This doesn’t look good:
Stressing that defamation of religions is a serious affront to human dignity leading to restriction on the freedom of religion of their adherents and incitement to religious hatred and violence…
The above is tajken from a text of a proposed UN Human Rights Council Resolution, seeking to condemn “defamation of religion”. It only seems to mention Islam, however, and also says:
Deplores the use of the print, audio-visual and electronic media, including the Internet, and any other means to incite acts of violence, xenophobia or related intolerance and discrimination towards any religion, as well as targeting of religious symbols and venerated persons…
The problem here is that incitement to hatered and defamation of religion are two different things. English PEN argued this point when a Bill of similar spirit was introduced in 2005. Part of the problem is that intolerant groups like the BNP use the cover of religious criticism to veil their extreme xenophobia, and to inspire violence. But on the other hand, the idea of blasphemy and defamation are increasingly used to block any criticism of religion, which is never healthy.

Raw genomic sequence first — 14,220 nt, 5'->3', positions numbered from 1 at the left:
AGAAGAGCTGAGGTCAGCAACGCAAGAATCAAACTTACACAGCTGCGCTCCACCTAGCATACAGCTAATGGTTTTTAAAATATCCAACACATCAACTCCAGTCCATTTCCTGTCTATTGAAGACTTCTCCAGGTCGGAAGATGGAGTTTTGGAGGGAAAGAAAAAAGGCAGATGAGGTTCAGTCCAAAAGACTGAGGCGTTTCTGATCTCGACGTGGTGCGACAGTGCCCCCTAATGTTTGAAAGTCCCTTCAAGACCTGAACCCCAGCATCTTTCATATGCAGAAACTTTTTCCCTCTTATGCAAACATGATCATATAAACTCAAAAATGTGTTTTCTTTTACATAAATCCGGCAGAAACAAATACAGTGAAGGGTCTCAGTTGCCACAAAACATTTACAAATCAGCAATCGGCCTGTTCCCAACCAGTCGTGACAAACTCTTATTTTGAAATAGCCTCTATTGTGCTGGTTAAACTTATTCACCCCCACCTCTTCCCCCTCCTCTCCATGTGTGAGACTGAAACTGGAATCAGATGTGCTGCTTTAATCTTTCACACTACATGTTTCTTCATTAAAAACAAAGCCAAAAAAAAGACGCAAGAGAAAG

The UN Watch blog says that the resolution is likely to be adopted, but is not binding on individual countries. Nevertheless, it could mean that the UN is neutered in many human rights/free speech cases, such as the current travesty in Afghanistan, where Pervez Kambaksh has been sentenced to 20 years in prison on blasphemy charges.
I’ve always thought that both constructive criticism, and even satire, of any given faith was a sign of acceptance, like the teasing banter between teammates. Its a sign that the majority agree that the minority group is here to stay, and must be engaged with. Indeed, thoughtful criticism of a religion is also a tacit admission that it contains valuable aspects too. It is something to be welcomed, something that makes everyone strong.
That’s not how others see things, though.